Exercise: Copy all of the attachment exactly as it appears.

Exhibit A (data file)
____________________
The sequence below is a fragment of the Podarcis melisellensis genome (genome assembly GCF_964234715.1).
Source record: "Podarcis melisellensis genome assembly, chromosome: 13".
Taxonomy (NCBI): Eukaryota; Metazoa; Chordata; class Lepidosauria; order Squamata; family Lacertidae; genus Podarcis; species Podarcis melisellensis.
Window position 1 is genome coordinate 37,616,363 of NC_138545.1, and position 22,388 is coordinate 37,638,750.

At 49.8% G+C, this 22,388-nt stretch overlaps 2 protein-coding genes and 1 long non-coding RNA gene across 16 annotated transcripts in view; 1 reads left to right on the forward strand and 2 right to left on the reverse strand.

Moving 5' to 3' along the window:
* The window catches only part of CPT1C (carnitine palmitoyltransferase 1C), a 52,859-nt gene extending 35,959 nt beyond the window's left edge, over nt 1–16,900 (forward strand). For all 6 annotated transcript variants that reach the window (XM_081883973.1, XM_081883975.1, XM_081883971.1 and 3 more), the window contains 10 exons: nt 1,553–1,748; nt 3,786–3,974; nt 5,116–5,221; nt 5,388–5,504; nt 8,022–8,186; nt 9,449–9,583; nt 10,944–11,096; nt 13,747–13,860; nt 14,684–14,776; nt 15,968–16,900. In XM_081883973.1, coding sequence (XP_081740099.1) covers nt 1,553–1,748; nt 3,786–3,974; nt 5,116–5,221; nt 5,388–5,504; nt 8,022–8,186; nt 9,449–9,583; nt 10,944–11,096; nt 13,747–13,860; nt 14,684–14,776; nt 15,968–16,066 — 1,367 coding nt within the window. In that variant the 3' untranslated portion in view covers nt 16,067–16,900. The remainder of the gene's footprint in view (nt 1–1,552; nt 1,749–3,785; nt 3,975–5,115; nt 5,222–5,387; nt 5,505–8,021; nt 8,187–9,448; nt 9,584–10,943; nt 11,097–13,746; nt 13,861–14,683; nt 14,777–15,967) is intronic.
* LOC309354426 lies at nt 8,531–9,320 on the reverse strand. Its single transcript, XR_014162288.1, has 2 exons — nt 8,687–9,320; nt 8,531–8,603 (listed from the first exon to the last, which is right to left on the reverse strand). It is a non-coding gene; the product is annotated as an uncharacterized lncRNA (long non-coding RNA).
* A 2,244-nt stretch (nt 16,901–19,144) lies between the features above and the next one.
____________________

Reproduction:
The sequence below is a fragment of the Podarcis melisellensis genome (genome assembly GCF_964234715.1).
Source record: "Podarcis melisellensis genome assembly, chromosome: 13".
Taxonomy (NCBI): Eukaryota; Metazoa; Chordata; class Lepidosauria; order Squamata; family Lacertidae; genus Podarcis; species Podarcis melisellensis.
Window position 1 is genome coordinate 37,616,363 of NC_138545.1, and position 22,388 is coordinate 37,638,750.

At 49.8% G+C, this 22,388-nt stretch overlaps 2 protein-coding genes and 1 long non-coding RNA gene across 16 annotated transcripts in view; 1 reads left to right on the forward strand and 2 right to left on the reverse strand.

Moving 5' to 3' along the window:
* The window catches only part of CPT1C (carnitine palmitoyltransferase 1C), a 52,859-nt gene extending 35,959 nt beyond the window's left edge, over nt 1–16,900 (forward strand). For all 6 annotated transcript variants that reach the window (XM_081883973.1, XM_081883975.1, XM_081883971.1 and 3 more), the window contains 10 exons: nt 1,553–1,748; nt 3,786–3,974; nt 5,116–5,221; nt 5,388–5,504; nt 8,022–8,186; nt 9,449–9,583; nt 10,944–11,096; nt 13,747–13,860; nt 14,684–14,776; nt 15,968–16,900. In XM_081883973.1, coding sequence (XP_081740099.1) covers nt 1,553–1,748; nt 3,786–3,974; nt 5,116–5,221; nt 5,388–5,504; nt 8,022–8,186; nt 9,449–9,583; nt 10,944–11,096; nt 13,747–13,860; nt 14,684–14,776; nt 15,968–16,066 — 1,367 coding nt within the window. In that variant the 3' untranslated portion in view covers nt 16,067–16,900. The remainder of the gene's footprint in view (nt 1–1,552; nt 1,749–3,785; nt 3,975–5,115; nt 5,222–5,387; nt 5,505–8,021; nt 8,187–9,448; nt 9,584–10,943; nt 11,097–13,746; nt 13,861–14,683; nt 14,777–15,967) is intronic.
* LOC309354426 lies at nt 8,531–9,320 on the reverse strand. Its single transcript, XR_014162288.1, has 2 exons — nt 8,687–9,320; nt 8,531–8,603 (listed from the first exon to the last, which is right to left on the reverse strand). It is a non-coding gene; the product is annotated as an uncharacterized lncRNA (long non-coding RNA).
* A 2,244-nt stretch (nt 16,901–19,144) lies between the features above and the next one.